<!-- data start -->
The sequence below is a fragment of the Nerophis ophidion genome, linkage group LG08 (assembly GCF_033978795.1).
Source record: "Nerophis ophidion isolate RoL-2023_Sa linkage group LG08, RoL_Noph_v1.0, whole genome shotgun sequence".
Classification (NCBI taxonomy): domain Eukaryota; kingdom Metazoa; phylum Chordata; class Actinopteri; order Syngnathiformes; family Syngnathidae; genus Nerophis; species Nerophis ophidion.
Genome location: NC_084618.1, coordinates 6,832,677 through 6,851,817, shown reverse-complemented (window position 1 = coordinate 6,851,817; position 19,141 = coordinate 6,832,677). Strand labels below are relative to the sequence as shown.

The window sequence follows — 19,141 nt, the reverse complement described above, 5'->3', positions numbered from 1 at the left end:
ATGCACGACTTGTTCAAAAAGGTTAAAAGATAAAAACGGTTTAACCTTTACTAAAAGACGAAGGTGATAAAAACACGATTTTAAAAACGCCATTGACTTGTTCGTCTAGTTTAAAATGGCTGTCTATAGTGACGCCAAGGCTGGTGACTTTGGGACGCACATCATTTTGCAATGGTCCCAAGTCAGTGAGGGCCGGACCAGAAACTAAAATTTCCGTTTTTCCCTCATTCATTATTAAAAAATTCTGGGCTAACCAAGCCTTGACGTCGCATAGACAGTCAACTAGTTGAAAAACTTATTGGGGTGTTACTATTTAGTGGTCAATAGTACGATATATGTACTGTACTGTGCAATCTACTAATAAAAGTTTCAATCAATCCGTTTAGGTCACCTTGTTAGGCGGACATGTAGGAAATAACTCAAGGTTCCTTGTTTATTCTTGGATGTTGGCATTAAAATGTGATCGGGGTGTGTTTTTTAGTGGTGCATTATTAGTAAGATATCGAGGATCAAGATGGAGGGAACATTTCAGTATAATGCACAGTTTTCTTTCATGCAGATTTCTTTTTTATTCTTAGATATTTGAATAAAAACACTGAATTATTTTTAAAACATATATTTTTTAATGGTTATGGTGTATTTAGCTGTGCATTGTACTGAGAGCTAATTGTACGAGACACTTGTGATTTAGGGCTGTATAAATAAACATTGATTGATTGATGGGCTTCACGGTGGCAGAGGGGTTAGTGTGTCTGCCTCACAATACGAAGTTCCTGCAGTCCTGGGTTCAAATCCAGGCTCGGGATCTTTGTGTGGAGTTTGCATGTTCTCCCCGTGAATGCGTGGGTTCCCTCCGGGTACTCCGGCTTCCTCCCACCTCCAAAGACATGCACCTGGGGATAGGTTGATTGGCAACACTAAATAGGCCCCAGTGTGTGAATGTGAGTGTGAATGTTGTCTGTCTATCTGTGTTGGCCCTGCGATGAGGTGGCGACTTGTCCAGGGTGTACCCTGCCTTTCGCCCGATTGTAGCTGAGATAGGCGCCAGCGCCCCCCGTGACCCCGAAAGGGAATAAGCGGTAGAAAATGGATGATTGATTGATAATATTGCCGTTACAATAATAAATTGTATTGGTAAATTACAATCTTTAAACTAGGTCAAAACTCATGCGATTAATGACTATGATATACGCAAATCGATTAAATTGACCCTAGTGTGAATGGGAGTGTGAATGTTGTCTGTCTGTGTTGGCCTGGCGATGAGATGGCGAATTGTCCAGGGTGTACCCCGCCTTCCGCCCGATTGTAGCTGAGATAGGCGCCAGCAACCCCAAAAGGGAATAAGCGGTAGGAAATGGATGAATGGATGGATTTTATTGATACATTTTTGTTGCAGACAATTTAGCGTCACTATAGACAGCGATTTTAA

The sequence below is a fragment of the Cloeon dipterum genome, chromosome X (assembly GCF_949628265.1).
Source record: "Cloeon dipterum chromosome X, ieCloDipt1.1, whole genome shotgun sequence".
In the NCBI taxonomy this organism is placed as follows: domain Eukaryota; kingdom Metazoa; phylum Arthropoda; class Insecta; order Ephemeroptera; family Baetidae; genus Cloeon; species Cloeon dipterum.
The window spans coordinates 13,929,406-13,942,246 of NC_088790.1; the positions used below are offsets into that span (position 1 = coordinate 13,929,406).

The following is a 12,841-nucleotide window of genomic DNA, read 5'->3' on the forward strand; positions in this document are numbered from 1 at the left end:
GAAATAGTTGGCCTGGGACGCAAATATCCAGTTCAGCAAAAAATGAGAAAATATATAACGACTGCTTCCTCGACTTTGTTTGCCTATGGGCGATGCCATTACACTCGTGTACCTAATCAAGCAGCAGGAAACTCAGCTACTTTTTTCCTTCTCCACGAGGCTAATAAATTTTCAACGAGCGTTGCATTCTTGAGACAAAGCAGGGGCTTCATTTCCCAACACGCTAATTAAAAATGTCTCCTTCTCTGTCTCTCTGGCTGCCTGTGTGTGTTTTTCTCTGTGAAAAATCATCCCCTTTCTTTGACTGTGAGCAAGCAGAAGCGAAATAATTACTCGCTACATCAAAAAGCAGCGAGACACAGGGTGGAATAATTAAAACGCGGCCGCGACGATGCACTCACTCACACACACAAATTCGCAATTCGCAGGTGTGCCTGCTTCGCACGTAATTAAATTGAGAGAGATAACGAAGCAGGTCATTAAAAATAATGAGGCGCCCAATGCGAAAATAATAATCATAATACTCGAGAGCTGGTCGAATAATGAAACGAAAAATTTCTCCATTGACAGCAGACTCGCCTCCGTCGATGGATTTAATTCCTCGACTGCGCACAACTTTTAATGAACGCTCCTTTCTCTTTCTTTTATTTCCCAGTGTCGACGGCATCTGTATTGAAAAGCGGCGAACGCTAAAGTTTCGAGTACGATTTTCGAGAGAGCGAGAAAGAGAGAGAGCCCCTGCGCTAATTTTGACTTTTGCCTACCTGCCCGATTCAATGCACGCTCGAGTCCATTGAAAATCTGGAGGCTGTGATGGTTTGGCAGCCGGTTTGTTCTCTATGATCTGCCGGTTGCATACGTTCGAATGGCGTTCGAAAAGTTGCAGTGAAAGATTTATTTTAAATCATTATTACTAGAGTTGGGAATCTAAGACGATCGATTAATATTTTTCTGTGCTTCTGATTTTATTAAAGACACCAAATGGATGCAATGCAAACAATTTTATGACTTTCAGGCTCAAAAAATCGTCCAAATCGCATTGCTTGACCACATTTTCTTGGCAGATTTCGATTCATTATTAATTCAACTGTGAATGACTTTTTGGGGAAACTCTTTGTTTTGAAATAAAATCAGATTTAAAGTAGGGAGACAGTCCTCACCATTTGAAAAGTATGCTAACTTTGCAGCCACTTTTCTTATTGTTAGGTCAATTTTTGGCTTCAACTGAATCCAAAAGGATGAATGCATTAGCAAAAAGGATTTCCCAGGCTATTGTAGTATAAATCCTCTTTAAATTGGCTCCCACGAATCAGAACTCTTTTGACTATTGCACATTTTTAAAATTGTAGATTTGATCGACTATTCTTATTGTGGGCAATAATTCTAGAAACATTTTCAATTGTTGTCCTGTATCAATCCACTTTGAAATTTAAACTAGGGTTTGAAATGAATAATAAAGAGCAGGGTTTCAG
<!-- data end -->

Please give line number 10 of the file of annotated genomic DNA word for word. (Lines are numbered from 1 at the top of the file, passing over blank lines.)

The window spans coordinates 13,929,406-13,942,246 of NC_088790.1; the positions used below are offsets into that span (position 1 = coordinate 13,929,406).